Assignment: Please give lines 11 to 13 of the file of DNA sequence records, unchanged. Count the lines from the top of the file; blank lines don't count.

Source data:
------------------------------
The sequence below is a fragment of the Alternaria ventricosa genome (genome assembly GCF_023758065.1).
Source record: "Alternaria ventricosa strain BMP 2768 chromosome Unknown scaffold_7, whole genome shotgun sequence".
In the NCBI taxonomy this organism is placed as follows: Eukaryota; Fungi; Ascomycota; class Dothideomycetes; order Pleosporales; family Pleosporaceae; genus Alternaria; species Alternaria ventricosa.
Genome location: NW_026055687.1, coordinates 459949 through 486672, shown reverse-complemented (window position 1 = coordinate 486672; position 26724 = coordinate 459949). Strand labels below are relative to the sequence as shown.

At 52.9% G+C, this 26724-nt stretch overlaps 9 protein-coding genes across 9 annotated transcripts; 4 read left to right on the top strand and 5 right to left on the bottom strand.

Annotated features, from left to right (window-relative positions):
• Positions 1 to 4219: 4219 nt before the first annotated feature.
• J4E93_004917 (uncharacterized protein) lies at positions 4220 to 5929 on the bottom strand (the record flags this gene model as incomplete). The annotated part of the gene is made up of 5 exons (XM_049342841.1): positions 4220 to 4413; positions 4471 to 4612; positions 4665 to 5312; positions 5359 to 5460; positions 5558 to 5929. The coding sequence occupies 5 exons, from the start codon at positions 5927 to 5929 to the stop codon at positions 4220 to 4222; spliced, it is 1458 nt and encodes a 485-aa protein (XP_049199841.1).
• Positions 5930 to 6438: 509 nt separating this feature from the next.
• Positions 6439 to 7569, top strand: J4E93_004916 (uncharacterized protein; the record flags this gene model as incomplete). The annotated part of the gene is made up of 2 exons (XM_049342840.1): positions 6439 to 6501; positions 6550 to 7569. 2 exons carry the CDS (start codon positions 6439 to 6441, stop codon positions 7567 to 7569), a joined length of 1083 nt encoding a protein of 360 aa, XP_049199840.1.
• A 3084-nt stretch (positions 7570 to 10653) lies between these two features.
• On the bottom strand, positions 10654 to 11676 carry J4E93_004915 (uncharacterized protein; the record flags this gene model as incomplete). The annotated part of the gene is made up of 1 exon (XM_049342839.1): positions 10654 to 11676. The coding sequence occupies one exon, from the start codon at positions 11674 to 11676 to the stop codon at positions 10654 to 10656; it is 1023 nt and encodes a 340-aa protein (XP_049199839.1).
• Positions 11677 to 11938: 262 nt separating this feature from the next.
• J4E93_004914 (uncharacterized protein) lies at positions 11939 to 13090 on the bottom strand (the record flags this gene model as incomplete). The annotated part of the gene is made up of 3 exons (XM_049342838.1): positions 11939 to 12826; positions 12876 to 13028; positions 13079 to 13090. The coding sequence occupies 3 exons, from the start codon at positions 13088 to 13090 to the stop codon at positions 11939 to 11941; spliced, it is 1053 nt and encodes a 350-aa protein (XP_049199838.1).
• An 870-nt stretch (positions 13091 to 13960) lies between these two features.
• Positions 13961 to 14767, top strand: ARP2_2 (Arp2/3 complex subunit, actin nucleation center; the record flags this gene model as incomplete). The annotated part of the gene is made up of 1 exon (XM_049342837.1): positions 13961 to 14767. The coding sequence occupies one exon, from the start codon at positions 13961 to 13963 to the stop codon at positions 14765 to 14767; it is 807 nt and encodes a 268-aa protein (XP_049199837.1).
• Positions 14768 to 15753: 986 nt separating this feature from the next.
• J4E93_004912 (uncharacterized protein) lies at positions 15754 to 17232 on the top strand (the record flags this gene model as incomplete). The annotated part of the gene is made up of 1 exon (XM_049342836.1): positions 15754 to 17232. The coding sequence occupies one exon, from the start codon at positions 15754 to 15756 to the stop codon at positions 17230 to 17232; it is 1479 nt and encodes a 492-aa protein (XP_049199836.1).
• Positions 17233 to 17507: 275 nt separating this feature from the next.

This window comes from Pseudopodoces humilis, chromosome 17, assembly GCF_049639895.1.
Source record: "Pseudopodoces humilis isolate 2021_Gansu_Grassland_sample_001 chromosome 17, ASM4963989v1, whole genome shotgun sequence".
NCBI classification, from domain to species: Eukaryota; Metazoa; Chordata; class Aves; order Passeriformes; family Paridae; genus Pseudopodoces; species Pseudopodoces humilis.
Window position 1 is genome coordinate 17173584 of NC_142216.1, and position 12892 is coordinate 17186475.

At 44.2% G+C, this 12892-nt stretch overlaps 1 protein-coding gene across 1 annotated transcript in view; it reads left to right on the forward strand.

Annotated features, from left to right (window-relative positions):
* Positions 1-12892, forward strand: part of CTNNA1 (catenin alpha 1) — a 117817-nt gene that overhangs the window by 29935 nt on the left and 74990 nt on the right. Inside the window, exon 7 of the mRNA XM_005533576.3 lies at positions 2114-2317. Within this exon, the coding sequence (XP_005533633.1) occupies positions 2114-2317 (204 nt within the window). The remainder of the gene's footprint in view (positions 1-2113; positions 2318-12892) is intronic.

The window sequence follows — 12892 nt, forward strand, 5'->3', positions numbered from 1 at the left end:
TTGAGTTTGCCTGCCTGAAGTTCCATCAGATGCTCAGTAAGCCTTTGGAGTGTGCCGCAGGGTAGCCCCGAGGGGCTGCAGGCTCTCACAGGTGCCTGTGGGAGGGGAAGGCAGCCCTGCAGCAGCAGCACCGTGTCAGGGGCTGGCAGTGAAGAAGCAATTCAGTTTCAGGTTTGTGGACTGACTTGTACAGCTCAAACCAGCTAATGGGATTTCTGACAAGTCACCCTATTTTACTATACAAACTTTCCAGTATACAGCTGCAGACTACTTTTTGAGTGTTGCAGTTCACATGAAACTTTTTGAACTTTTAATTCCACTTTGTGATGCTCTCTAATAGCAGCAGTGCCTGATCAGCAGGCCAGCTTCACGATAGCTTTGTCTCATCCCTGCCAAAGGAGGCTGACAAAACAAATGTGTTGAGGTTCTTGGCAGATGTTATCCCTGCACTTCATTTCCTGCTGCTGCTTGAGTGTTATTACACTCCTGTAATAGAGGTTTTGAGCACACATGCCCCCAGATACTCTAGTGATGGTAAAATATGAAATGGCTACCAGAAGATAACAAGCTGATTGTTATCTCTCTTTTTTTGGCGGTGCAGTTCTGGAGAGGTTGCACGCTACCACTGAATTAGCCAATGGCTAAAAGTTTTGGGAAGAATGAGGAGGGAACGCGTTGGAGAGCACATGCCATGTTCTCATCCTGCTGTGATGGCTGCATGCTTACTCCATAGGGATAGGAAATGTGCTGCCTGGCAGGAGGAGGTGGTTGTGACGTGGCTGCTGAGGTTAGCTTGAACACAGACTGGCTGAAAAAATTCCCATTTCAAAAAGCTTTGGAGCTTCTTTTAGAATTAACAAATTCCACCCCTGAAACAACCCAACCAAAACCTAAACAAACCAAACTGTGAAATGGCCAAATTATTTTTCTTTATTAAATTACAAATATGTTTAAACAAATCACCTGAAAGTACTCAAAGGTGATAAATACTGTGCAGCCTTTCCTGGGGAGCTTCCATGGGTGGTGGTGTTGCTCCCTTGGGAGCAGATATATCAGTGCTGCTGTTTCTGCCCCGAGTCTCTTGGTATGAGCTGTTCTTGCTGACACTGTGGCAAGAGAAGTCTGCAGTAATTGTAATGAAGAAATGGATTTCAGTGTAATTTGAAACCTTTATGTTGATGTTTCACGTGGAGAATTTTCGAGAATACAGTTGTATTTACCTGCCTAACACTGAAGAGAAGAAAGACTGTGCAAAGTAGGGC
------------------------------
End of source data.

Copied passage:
• A 3084-nt stretch (positions 7570 to 10653) lies between these two features.
• On the bottom strand, positions 10654 to 11676 carry J4E93_004915 (uncharacterized protein; the record flags this gene model as incomplete). The annotated part of the gene is made up of 1 exon (XM_049342839.1): positions 10654 to 11676. The coding sequence occupies one exon, from the start codon at positions 11674 to 11676 to the stop codon at positions 10654 to 10656; it is 1023 nt and encodes a 340-aa protein (XP_049199839.1).
• Positions 11677 to 11938: 262 nt separating this feature from the next.